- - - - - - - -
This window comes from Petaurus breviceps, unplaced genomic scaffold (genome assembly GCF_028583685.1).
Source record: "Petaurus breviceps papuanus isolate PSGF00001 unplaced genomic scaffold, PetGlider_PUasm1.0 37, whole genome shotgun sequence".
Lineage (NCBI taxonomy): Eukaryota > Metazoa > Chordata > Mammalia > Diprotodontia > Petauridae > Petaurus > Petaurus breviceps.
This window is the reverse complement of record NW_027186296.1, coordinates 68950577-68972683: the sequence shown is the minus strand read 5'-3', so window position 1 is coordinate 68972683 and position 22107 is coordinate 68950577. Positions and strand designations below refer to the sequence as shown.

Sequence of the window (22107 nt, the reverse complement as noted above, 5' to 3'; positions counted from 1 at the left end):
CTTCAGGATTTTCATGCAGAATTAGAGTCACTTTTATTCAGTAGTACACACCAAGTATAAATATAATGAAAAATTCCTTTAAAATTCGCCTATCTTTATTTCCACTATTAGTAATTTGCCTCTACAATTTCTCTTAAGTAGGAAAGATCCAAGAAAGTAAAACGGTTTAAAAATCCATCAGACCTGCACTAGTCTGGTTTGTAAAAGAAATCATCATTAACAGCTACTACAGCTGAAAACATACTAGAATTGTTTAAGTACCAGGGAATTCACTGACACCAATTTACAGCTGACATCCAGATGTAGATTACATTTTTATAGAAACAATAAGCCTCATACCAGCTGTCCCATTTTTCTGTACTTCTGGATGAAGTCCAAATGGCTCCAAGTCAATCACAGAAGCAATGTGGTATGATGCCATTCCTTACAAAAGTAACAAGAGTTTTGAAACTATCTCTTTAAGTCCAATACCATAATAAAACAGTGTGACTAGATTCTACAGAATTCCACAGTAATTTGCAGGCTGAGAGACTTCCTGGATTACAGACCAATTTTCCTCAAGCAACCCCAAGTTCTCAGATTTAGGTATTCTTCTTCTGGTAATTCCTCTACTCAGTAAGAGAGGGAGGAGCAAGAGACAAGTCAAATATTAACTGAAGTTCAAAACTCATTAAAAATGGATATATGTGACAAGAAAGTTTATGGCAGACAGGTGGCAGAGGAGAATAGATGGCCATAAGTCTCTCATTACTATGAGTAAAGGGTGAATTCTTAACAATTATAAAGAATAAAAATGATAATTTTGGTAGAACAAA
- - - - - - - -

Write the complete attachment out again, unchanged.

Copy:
This window comes from Petaurus breviceps, unplaced genomic scaffold (genome assembly GCF_028583685.1).
Source record: "Petaurus breviceps papuanus isolate PSGF00001 unplaced genomic scaffold, PetGlider_PUasm1.0 37, whole genome shotgun sequence".
Lineage (NCBI taxonomy): Eukaryota > Metazoa > Chordata > Mammalia > Diprotodontia > Petauridae > Petaurus > Petaurus breviceps.
This window is the reverse complement of record NW_027186296.1, coordinates 68950577-68972683: the sequence shown is the minus strand read 5'-3', so window position 1 is coordinate 68972683 and position 22107 is coordinate 68950577. Positions and strand designations below refer to the sequence as shown.

Sequence of the window (22107 nt, the reverse complement as noted above, 5' to 3'; positions counted from 1 at the left end):
CTTCAGGATTTTCATGCAGAATTAGAGTCACTTTTATTCAGTAGTACACACCAAGTATAAATATAATGAAAAATTCCTTTAAAATTCGCCTATCTTTATTTCCACTATTAGTAATTTGCCTCTACAATTTCTCTTAAGTAGGAAAGATCCAAGAAAGTAAAACGGTTTAAAAATCCATCAGACCTGCACTAGTCTGGTTTGTAAAAGAAATCATCATTAACAGCTACTACAGCTGAAAACATACTAGAATTGTTTAAGTACCAGGGAATTCACTGACACCAATTTACAGCTGACATCCAGATGTAGATTACATTTTTATAGAAACAATAAGCCTCATACCAGCTGTCCCATTTTTCTGTACTTCTGGATGAAGTCCAAATGGCTCCAAGTCAATCACAGAAGCAATGTGGTATGATGCCATTCCTTACAAAAGTAACAAGAGTTTTGAAACTATCTCTTTAAGTCCAATACCATAATAAAACAGTGTGACTAGATTCTACAGAATTCCACAGTAATTTGCAGGCTGAGAGACTTCCTGGATTACAGACCAATTTTCCTCAAGCAACCCCAAGTTCTCAGATTTAGGTATTCTTCTTCTGGTAATTCCTCTACTCAGTAAGAGAGGGAGGAGCAAGAGACAAGTCAAATATTAACTGAAGTTCAAAACTCATTAAAAATGGATATATGTGACAAGAAAGTTTATGGCAGACAGGTGGCAGAGGAGAATAGATGGCCATAAGTCTCTCATTACTATGAGTAAAGGGTGAATTCTTAACAATTATAAAGAATAAAAATGATAATTTTGGTAGAACAAA